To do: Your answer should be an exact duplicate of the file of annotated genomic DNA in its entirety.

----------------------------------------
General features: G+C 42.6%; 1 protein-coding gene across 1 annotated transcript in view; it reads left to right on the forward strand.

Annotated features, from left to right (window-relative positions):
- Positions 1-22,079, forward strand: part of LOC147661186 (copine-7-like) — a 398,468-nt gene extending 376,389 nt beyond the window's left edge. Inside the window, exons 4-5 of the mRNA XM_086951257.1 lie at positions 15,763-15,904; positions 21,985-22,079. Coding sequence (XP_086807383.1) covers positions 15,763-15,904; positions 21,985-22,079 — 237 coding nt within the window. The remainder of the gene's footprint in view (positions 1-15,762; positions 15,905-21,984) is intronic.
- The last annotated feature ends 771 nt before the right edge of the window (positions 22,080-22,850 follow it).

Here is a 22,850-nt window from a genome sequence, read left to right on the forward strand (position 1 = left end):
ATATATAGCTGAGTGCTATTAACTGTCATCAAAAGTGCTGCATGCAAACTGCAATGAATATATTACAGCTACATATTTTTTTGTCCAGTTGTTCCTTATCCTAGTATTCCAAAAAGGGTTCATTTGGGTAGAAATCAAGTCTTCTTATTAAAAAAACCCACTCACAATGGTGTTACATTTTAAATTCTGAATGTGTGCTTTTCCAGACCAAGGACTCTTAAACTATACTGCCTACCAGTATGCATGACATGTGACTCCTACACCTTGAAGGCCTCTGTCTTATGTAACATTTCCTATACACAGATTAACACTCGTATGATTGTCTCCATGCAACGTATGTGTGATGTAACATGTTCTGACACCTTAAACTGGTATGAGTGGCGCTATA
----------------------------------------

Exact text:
General features: G+C 42.6%; 1 protein-coding gene across 1 annotated transcript in view; it reads left to right on the forward strand.

Annotated features, from left to right (window-relative positions):
- Positions 1-22,079, forward strand: part of LOC147661186 (copine-7-like) — a 398,468-nt gene extending 376,389 nt beyond the window's left edge. Inside the window, exons 4-5 of the mRNA XM_086951257.1 lie at positions 15,763-15,904; positions 21,985-22,079. Coding sequence (XP_086807383.1) covers positions 15,763-15,904; positions 21,985-22,079 — 237 coding nt within the window. The remainder of the gene's footprint in view (positions 1-15,762; positions 15,905-21,984) is intronic.
- The last annotated feature ends 771 nt before the right edge of the window (positions 22,080-22,850 follow it).

Here is a 22,850-nt window from a genome sequence, read left to right on the forward strand (position 1 = left end):
ATATATAGCTGAGTGCTATTAACTGTCATCAAAAGTGCTGCATGCAAACTGCAATGAATATATTACAGCTACATATTTTTTTGTCCAGTTGTTCCTTATCCTAGTATTCCAAAAAGGGTTCATTTGGGTAGAAATCAAGTCTTCTTATTAAAAAAACCCACTCACAATGGTGTTACATTTTAAATTCTGAATGTGTGCTTTTCCAGACCAAGGACTCTTAAACTATACTGCCTACCAGTATGCATGACATGTGACTCCTACACCTTGAAGGCCTCTGTCTTATGTAACATTTCCTATACACAGATTAACACTCGTATGATTGTCTCCATGCAACGTATGTGTGATGTAACATGTTCTGACACCTTAAACTGGTATGAGTGGCGCTATA